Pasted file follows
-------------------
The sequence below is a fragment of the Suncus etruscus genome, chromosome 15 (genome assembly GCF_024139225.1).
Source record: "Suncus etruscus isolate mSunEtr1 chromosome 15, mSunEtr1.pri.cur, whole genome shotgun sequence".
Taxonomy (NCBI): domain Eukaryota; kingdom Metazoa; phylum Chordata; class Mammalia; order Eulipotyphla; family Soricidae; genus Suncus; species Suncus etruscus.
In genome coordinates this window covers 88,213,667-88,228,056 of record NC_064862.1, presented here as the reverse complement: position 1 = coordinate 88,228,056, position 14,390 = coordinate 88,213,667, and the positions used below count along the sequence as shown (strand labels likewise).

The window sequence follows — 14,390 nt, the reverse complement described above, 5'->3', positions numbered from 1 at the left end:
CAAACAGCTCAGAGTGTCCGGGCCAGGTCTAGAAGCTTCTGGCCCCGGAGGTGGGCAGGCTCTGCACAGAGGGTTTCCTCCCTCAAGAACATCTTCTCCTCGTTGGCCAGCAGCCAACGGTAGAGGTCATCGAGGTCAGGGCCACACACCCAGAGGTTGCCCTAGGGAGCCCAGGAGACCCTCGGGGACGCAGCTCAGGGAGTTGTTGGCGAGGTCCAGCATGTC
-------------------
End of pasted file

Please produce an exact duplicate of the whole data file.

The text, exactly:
The sequence below is a fragment of the Suncus etruscus genome, chromosome 15 (genome assembly GCF_024139225.1).
Source record: "Suncus etruscus isolate mSunEtr1 chromosome 15, mSunEtr1.pri.cur, whole genome shotgun sequence".
Taxonomy (NCBI): domain Eukaryota; kingdom Metazoa; phylum Chordata; class Mammalia; order Eulipotyphla; family Soricidae; genus Suncus; species Suncus etruscus.
In genome coordinates this window covers 88,213,667-88,228,056 of record NC_064862.1, presented here as the reverse complement: position 1 = coordinate 88,228,056, position 14,390 = coordinate 88,213,667, and the positions used below count along the sequence as shown (strand labels likewise).

The window sequence follows — 14,390 nt, the reverse complement described above, 5'->3', positions numbered from 1 at the left end:
CAAACAGCTCAGAGTGTCCGGGCCAGGTCTAGAAGCTTCTGGCCCCGGAGGTGGGCAGGCTCTGCACAGAGGGTTTCCTCCCTCAAGAACATCTTCTCCTCGTTGGCCAGCAGCCAACGGTAGAGGTCATCGAGGTCAGGGCCACACACCCAGAGGTTGCCCTAGGGAGCCCAGGAGACCCTCGGGGACGCAGCTCAGGGAGTTGTTGGCGAGGTCCAGCATGTC